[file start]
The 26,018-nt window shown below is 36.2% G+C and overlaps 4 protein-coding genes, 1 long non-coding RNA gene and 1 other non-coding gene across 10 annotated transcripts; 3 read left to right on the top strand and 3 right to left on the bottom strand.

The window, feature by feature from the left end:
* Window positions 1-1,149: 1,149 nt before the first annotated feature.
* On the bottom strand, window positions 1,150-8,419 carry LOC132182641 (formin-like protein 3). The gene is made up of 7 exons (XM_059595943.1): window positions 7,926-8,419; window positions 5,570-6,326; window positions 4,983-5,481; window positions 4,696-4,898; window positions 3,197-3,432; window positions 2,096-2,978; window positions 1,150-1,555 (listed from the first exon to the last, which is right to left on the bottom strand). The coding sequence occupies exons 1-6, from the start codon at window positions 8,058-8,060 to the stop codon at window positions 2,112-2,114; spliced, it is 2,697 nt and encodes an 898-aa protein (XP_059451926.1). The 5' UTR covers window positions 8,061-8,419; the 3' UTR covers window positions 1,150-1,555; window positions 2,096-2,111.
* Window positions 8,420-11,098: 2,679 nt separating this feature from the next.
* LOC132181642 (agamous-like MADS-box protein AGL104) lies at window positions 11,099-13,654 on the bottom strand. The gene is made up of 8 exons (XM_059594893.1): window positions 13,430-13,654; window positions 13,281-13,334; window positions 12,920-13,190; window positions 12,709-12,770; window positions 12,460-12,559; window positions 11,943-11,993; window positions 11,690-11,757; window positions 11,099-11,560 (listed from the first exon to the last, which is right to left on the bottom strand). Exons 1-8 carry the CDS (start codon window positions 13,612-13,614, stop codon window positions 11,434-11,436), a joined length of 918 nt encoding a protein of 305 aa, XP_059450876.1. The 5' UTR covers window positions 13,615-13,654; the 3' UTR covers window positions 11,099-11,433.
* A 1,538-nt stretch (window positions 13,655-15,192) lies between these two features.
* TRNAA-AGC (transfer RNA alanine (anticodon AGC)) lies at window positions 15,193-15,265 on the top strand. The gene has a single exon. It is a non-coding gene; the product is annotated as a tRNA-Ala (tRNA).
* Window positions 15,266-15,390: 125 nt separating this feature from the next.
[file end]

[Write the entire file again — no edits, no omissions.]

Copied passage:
The 26,018-nt window shown below is 36.2% G+C and overlaps 4 protein-coding genes, 1 long non-coding RNA gene and 1 other non-coding gene across 10 annotated transcripts; 3 read left to right on the top strand and 3 right to left on the bottom strand.

The window, feature by feature from the left end:
* Window positions 1-1,149: 1,149 nt before the first annotated feature.
* On the bottom strand, window positions 1,150-8,419 carry LOC132182641 (formin-like protein 3). The gene is made up of 7 exons (XM_059595943.1): window positions 7,926-8,419; window positions 5,570-6,326; window positions 4,983-5,481; window positions 4,696-4,898; window positions 3,197-3,432; window positions 2,096-2,978; window positions 1,150-1,555 (listed from the first exon to the last, which is right to left on the bottom strand). The coding sequence occupies exons 1-6, from the start codon at window positions 8,058-8,060 to the stop codon at window positions 2,112-2,114; spliced, it is 2,697 nt and encodes an 898-aa protein (XP_059451926.1). The 5' UTR covers window positions 8,061-8,419; the 3' UTR covers window positions 1,150-1,555; window positions 2,096-2,111.
* Window positions 8,420-11,098: 2,679 nt separating this feature from the next.
* LOC132181642 (agamous-like MADS-box protein AGL104) lies at window positions 11,099-13,654 on the bottom strand. The gene is made up of 8 exons (XM_059594893.1): window positions 13,430-13,654; window positions 13,281-13,334; window positions 12,920-13,190; window positions 12,709-12,770; window positions 12,460-12,559; window positions 11,943-11,993; window positions 11,690-11,757; window positions 11,099-11,560 (listed from the first exon to the last, which is right to left on the bottom strand). Exons 1-8 carry the CDS (start codon window positions 13,612-13,614, stop codon window positions 11,434-11,436), a joined length of 918 nt encoding a protein of 305 aa, XP_059450876.1. The 5' UTR covers window positions 13,615-13,654; the 3' UTR covers window positions 11,099-11,433.
* A 1,538-nt stretch (window positions 13,655-15,192) lies between these two features.
* TRNAA-AGC (transfer RNA alanine (anticodon AGC)) lies at window positions 15,193-15,265 on the top strand. The gene has a single exon. It is a non-coding gene; the product is annotated as a tRNA-Ala (tRNA).
* Window positions 15,266-15,390: 125 nt separating this feature from the next.